Aidy Bryant: At least for me, when I read Lindy’s book, it was just the first time I ever saw myself in something. I was like, “This is how I always felt.” And Lindy did such a beautiful job of crystallizing these things I had felt for a long time and always wanted to say. And so when it was coming around like, “Oh, it’s gonna be a TV show,” I wanted to be a part of that. I want to help tell this story because I love it so much, and I believe in it so much.
Ali Rushfield: I know, I have to say, I was just re-reading some things in it, and I was like, “She’s a real wordsmith.” She really does wonders with those letters and words.
Why did now feel like the right time to tell this story on TV?
Ali Rushfield: I think people are open to hearing from other voices than you normally hear from. And I also, just from a business point of view, I think there’s so much TV, so there’s room for more.
Lindy West: And I gotta say, I think that it’s pretty clear from her work on SNL that Aidy is a huge star. And personally, just as a fan, I was ready to see her explode.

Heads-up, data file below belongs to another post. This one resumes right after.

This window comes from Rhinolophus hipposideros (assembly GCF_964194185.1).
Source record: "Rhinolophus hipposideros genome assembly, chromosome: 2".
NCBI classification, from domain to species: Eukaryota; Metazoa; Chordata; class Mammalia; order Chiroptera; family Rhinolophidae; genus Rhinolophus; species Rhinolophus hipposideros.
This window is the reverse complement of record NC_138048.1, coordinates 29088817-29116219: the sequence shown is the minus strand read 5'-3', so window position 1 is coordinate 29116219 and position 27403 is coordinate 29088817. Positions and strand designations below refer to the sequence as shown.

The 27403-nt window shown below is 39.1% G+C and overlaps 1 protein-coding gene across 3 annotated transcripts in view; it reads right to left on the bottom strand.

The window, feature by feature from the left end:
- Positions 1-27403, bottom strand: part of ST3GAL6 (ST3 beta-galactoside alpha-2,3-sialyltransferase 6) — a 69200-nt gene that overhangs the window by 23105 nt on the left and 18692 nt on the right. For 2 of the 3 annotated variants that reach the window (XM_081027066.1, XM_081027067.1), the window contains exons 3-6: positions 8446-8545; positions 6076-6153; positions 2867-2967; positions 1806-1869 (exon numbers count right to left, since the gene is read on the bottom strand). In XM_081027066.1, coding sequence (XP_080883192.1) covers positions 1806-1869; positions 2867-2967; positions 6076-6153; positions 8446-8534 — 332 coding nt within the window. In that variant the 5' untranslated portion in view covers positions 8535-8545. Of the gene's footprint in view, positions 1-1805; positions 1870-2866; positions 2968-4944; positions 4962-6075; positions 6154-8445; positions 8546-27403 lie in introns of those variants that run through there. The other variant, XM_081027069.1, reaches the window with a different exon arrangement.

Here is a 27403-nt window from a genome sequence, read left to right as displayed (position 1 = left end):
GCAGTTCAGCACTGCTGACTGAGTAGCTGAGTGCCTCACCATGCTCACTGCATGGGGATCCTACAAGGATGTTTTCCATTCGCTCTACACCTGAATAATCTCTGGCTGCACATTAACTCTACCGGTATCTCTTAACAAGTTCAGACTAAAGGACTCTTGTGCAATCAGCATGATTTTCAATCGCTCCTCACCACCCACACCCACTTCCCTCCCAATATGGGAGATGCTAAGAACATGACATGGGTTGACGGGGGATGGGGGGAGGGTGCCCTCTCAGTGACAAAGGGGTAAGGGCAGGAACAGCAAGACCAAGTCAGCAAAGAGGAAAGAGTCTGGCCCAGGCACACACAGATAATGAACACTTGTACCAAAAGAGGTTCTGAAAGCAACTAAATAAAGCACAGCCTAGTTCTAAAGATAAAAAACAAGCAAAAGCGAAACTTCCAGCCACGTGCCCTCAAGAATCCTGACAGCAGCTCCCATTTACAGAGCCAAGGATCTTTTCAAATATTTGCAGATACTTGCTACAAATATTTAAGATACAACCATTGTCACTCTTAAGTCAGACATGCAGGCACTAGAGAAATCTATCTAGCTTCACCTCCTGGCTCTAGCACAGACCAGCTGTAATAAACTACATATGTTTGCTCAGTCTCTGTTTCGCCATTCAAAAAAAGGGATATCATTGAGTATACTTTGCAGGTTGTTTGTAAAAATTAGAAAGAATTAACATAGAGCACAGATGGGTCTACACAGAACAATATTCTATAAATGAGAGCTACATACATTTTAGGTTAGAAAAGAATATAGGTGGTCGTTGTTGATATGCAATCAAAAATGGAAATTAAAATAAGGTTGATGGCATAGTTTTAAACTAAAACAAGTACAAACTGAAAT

Aidy Bryant: Wow, this is our first interview of the day, and we are already coming in so hot for each other. I love it.
What aspects of Aidy’s character Annie do you think people are going to connect with? I saw some self-doubts within that character that I too could relate to.
Aidy Bryant: I think one of the beautiful things about Lindy’s book, but also about our show, is it’s not just a show for fat women. It’s a show for truly every person, and it’s a different way to think about things. I think the nice thing about Annie is there’s a lot of universal things that people can grab onto about her. The feeling of feeling like an imposter. The feeling of feeling like, “I don’t know if what I’m doing is okay, but I want to be a good person.’ Then also feeling like, “Oh, am I too fat to exist? And how can I fit into the world?”
Without going too far into spoilers, the show tackles abortion in a brave and sensitive way early on. What was the discussion like in the writer’s room to tackle a heavy topic like that in a comedy?